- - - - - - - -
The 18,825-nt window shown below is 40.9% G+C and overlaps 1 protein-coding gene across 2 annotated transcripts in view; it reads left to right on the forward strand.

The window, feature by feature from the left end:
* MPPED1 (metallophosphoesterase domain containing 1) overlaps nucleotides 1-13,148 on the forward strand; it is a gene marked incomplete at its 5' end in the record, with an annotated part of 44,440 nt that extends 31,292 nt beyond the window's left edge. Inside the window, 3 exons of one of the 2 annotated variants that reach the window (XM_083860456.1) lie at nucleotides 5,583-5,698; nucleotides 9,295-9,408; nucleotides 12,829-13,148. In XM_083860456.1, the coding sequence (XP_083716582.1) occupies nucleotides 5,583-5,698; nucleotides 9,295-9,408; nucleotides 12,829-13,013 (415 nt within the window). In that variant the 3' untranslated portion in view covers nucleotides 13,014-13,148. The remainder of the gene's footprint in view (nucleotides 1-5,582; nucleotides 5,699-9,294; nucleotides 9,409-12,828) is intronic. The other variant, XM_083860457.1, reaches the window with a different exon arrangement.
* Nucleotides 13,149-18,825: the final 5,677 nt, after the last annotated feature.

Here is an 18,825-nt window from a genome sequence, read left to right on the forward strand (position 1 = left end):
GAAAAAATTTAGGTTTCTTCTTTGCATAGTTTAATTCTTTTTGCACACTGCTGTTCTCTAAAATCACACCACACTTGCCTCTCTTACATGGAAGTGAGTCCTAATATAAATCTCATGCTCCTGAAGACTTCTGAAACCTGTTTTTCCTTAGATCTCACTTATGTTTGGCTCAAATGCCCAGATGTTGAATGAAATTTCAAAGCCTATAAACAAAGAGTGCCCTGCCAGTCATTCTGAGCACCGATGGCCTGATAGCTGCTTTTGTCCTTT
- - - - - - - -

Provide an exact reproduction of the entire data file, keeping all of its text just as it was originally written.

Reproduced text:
The 18,825-nt window shown below is 40.9% G+C and overlaps 1 protein-coding gene across 2 annotated transcripts in view; it reads left to right on the forward strand.

The window, feature by feature from the left end:
* MPPED1 (metallophosphoesterase domain containing 1) overlaps nucleotides 1-13,148 on the forward strand; it is a gene marked incomplete at its 5' end in the record, with an annotated part of 44,440 nt that extends 31,292 nt beyond the window's left edge. Inside the window, 3 exons of one of the 2 annotated variants that reach the window (XM_083860456.1) lie at nucleotides 5,583-5,698; nucleotides 9,295-9,408; nucleotides 12,829-13,148. In XM_083860456.1, the coding sequence (XP_083716582.1) occupies nucleotides 5,583-5,698; nucleotides 9,295-9,408; nucleotides 12,829-13,013 (415 nt within the window). In that variant the 3' untranslated portion in view covers nucleotides 13,014-13,148. The remainder of the gene's footprint in view (nucleotides 1-5,582; nucleotides 5,699-9,294; nucleotides 9,409-12,828) is intronic. The other variant, XM_083860457.1, reaches the window with a different exon arrangement.
* Nucleotides 13,149-18,825: the final 5,677 nt, after the last annotated feature.

Here is an 18,825-nt window from a genome sequence, read left to right on the forward strand (position 1 = left end):
GAAAAAATTTAGGTTTCTTCTTTGCATAGTTTAATTCTTTTTGCACACTGCTGTTCTCTAAAATCACACCACACTTGCCTCTCTTACATGGAAGTGAGTCCTAATATAAATCTCATGCTCCTGAAGACTTCTGAAACCTGTTTTTCCTTAGATCTCACTTATGTTTGGCTCAAATGCCCAGATGTTGAATGAAATTTCAAAGCCTATAAACAAAGAGTGCCCTGCCAGTCATTCTGAGCACCGATGGCCTGATAGCTGCTTTTGTCCTTT